On March 8, the White House announced that it will request $2.6 billion in next year’s budget for foreign assistance programs that promote gender equality and equity—more than double the amount requested last year. The announcement follows a series of bureaucratic and policy reforms from President Joe Biden’s administration that focus on lifting up gender equality in U.S. foreign policy, including the United States’ first-ever National Strategy on Gender Equity and Equality. Although final authority over the budget rests with Congress, the budget request is another strong political signal from the Biden administration that it wants to strengthen U.S. investments in gender equality globally. However, achieving the strategy’s ambitious objectives will require an unprecedented commitment in resources, and Washington needs to take further steps to ensure meaningful change.

Saskia Brechenmacher
Saskia Brechenmacher is a PhD candidate at the University of Cambridge and a fellow in Carnegie’s Democracy, Conflict, and Governance Program, where her research focuses on gender, civil society, and democratic governance.
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In its announcement, the White House noted that the $2.6 billion figure is the largest budget request for gender equality aid in U.S. history. Indeed, the figure represents a significant increase relative to the past several years (see figure 1). During former president Donald Trump’s administration in particular, the U.S. government deprioritized global investments in gender equality, which was reflected in its low budget requests.

This lack of high-level interest impacted U.S. spending. Although Congress continued to appropriate more funding for foreign aid than the Trump administration requested, assistance programs with an exclusive focus on gender equality experienced significant cuts (see figure 2).

In his first year in office, Biden sought more funding for gender equality than his predecessor yet still far below pre-Trump levels. As a result, the 2023 budget request represents a stark increase. But seen in historical perspective, the amount appears less radical. In 2014, former president Barack Obama’s administration asked Congress for $1.9 billion for its global gender efforts—or $2.3 billion in today’s dollars. The Biden administration’s proposal thus represents a $300 million increase relative to the largest request made during the Obama years.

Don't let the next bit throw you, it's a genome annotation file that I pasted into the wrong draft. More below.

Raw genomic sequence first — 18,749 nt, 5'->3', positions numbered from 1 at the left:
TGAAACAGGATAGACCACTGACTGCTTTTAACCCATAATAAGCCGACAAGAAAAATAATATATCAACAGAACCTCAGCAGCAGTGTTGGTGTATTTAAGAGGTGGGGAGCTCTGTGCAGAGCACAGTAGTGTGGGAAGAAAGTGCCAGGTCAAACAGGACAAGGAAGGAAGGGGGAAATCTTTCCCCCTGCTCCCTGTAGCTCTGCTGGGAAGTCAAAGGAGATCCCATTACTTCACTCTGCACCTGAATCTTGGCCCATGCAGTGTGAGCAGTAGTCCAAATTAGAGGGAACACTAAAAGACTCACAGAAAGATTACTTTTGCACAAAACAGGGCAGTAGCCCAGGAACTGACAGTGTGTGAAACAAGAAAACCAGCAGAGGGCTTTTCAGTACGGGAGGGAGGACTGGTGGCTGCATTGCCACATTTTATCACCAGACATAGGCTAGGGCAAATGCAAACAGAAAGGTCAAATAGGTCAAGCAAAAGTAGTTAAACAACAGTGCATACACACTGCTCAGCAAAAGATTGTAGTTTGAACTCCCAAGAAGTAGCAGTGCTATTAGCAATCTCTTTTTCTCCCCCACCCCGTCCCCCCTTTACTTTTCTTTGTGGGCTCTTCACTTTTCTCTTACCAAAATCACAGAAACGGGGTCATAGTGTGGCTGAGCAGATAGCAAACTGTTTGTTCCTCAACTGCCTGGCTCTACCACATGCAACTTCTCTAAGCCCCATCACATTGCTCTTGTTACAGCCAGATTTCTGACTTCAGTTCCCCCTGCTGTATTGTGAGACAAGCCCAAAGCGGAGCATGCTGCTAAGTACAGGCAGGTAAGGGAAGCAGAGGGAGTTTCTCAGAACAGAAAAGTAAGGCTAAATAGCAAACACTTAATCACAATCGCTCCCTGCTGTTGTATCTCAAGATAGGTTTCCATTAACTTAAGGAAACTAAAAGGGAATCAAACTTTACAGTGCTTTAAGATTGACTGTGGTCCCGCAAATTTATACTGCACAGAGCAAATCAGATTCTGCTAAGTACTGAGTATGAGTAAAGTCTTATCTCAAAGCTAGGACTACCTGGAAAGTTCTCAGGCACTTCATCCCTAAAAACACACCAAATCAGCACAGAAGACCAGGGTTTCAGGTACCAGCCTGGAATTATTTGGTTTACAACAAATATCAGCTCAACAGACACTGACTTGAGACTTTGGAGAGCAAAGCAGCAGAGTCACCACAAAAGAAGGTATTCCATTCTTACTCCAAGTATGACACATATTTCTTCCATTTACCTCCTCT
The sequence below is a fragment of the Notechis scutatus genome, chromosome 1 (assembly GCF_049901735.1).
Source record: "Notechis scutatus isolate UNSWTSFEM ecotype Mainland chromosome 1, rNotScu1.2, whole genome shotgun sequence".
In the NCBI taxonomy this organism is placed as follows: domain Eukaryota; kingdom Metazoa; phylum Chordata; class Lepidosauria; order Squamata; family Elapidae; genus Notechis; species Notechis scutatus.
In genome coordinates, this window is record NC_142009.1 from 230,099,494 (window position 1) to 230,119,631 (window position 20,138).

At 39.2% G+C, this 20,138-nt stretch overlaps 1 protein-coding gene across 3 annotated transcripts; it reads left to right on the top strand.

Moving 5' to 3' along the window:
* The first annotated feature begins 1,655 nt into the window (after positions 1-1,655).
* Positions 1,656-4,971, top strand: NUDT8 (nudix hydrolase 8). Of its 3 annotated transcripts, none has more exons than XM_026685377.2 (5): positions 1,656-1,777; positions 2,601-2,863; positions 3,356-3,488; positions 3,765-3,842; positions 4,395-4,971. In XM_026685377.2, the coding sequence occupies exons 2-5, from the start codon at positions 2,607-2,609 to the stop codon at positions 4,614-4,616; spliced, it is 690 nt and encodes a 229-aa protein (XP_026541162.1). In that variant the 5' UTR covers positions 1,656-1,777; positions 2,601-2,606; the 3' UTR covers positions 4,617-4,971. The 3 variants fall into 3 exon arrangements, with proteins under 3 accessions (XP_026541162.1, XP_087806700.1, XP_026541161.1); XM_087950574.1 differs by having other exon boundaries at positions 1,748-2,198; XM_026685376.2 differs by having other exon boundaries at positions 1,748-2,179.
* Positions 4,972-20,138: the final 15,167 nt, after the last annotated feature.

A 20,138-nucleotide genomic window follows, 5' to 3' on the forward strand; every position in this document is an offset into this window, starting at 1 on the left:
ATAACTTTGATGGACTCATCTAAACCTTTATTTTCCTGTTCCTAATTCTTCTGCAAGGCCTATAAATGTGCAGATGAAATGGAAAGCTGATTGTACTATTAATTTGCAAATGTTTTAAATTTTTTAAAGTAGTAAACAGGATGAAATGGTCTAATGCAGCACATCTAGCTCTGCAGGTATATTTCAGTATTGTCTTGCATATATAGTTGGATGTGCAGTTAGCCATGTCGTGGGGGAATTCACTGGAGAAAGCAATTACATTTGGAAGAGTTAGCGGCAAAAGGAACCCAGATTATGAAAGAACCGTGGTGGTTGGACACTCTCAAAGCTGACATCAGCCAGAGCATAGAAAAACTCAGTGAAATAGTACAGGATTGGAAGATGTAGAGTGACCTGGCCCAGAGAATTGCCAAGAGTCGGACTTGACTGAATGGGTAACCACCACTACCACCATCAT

Looking comparatively at other donors also puts U.S. spending into perspective. Globally, the Organisation for Economic Co-operation and Development (OECD) collects information about governments’ total foreign aid spending, typically termed bilateral official development assistance (ODA). The OECD gender equality marker allows governments to report how much of those funds have gender equality as either a principal or secondary objective. Relative to other donor governments, the United States scores highly: it was the third-largest donor of gender equality aid in 2019, after the EU institutions and Germany. This is not surprising, given that the country is the world’s largest economy and one of the largest donors of development aid.

Nikhita Salgame
Nikhita Salgame is a James C. Gaither Junior Fellow in the Carnegie Democracy, Conflict, and Governance Program.